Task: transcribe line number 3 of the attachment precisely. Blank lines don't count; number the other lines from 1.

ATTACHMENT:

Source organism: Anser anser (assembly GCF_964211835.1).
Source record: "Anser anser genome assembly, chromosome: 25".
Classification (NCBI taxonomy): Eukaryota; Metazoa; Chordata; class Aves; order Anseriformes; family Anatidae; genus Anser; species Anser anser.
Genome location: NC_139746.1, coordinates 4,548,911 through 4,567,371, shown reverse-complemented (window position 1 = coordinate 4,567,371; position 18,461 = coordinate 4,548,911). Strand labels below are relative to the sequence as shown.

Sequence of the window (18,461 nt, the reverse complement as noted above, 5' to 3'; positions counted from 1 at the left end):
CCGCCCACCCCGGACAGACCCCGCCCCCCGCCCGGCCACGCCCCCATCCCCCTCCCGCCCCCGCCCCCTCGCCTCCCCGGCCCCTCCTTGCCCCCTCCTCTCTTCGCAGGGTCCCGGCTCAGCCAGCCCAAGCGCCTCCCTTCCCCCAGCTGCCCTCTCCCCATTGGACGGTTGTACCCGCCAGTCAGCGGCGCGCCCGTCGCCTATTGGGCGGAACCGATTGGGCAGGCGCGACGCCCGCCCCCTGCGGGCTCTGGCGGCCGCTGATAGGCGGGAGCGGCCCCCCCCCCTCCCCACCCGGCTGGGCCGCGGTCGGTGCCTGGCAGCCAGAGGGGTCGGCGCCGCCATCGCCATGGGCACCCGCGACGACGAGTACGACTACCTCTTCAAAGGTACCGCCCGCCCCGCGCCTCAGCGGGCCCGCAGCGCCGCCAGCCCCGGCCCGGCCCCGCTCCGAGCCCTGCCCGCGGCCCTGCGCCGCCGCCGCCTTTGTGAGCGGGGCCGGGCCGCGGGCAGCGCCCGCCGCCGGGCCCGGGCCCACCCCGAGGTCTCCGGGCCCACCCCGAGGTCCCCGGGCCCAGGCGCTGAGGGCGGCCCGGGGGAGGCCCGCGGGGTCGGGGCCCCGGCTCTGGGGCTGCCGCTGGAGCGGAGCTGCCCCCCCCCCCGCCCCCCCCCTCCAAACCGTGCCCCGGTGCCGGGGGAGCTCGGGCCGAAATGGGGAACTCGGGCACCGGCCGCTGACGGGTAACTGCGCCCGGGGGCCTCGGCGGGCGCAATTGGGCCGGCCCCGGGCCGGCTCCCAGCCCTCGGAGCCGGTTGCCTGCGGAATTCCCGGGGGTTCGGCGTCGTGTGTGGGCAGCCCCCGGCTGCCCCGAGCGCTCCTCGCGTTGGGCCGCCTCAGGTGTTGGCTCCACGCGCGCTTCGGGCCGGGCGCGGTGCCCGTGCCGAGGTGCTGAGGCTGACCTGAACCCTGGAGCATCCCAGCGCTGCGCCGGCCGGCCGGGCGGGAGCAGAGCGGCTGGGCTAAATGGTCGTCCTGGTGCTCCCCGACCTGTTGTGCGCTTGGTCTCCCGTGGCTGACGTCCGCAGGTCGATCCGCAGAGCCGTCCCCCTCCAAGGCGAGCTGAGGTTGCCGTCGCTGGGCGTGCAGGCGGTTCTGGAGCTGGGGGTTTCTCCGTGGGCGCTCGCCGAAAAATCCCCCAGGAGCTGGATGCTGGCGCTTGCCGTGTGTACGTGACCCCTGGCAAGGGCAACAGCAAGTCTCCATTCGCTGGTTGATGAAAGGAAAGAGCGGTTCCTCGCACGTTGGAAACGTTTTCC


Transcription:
Classification (NCBI taxonomy): Eukaryota; Metazoa; Chordata; class Aves; order Anseriformes; family Anatidae; genus Anser; species Anser anser.